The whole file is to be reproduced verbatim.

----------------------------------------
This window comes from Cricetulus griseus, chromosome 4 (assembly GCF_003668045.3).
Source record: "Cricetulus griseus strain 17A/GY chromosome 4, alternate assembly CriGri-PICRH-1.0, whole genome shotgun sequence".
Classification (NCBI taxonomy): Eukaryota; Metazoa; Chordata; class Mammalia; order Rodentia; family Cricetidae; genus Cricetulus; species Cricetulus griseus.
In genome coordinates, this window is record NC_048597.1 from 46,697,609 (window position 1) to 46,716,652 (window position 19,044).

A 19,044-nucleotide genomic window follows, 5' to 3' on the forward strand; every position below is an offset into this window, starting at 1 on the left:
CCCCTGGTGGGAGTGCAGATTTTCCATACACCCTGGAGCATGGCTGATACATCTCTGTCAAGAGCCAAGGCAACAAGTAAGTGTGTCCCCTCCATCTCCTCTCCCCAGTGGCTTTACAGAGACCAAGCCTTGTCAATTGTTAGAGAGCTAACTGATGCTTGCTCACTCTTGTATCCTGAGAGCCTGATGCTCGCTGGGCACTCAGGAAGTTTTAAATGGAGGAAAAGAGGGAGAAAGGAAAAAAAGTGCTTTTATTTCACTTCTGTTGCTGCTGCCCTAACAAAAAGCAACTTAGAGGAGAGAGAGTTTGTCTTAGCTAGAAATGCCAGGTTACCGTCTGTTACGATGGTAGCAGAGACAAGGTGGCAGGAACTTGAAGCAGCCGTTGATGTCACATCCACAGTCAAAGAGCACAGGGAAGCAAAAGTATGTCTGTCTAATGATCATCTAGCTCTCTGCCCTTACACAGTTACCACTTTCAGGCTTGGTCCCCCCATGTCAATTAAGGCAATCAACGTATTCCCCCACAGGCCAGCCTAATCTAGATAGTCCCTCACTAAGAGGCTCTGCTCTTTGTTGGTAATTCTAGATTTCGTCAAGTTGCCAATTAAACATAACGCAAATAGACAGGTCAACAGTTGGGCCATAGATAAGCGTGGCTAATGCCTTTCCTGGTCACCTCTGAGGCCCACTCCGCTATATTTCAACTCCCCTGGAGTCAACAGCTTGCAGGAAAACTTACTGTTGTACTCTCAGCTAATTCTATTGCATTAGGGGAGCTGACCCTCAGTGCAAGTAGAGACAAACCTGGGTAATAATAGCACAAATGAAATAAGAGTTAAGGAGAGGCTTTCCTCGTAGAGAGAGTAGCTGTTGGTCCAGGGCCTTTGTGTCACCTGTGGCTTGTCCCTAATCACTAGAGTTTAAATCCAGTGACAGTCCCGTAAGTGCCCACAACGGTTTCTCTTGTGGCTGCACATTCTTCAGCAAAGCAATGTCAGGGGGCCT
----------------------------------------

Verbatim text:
This window comes from Cricetulus griseus, chromosome 4 (assembly GCF_003668045.3).
Source record: "Cricetulus griseus strain 17A/GY chromosome 4, alternate assembly CriGri-PICRH-1.0, whole genome shotgun sequence".
Classification (NCBI taxonomy): Eukaryota; Metazoa; Chordata; class Mammalia; order Rodentia; family Cricetidae; genus Cricetulus; species Cricetulus griseus.
In genome coordinates, this window is record NC_048597.1 from 46,697,609 (window position 1) to 46,716,652 (window position 19,044).

A 19,044-nucleotide genomic window follows, 5' to 3' on the forward strand; every position below is an offset into this window, starting at 1 on the left:
CCCCTGGTGGGAGTGCAGATTTTCCATACACCCTGGAGCATGGCTGATACATCTCTGTCAAGAGCCAAGGCAACAAGTAAGTGTGTCCCCTCCATCTCCTCTCCCCAGTGGCTTTACAGAGACCAAGCCTTGTCAATTGTTAGAGAGCTAACTGATGCTTGCTCACTCTTGTATCCTGAGAGCCTGATGCTCGCTGGGCACTCAGGAAGTTTTAAATGGAGGAAAAGAGGGAGAAAGGAAAAAAAGTGCTTTTATTTCACTTCTGTTGCTGCTGCCCTAACAAAAAGCAACTTAGAGGAGAGAGAGTTTGTCTTAGCTAGAAATGCCAGGTTACCGTCTGTTACGATGGTAGCAGAGACAAGGTGGCAGGAACTTGAAGCAGCCGTTGATGTCACATCCACAGTCAAAGAGCACAGGGAAGCAAAAGTATGTCTGTCTAATGATCATCTAGCTCTCTGCCCTTACACAGTTACCACTTTCAGGCTTGGTCCCCCCATGTCAATTAAGGCAATCAACGTATTCCCCCACAGGCCAGCCTAATCTAGATAGTCCCTCACTAAGAGGCTCTGCTCTTTGTTGGTAATTCTAGATTTCGTCAAGTTGCCAATTAAACATAACGCAAATAGACAGGTCAACAGTTGGGCCATAGATAAGCGTGGCTAATGCCTTTCCTGGTCACCTCTGAGGCCCACTCCGCTATATTTCAACTCCCCTGGAGTCAACAGCTTGCAGGAAAACTTACTGTTGTACTCTCAGCTAATTCTATTGCATTAGGGGAGCTGACCCTCAGTGCAAGTAGAGACAAACCTGGGTAATAATAGCACAAATGAAATAAGAGTTAAGGAGAGGCTTTCCTCGTAGAGAGAGTAGCTGTTGGTCCAGGGCCTTTGTGTCACCTGTGGCTTGTCCCTAATCACTAGAGTTTAAATCCAGTGACAGTCCCGTAAGTGCCCACAACGGTTTCTCTTGTGGCTGCACATTCTTCAGCAAAGCAATGTCAGGGGGCCT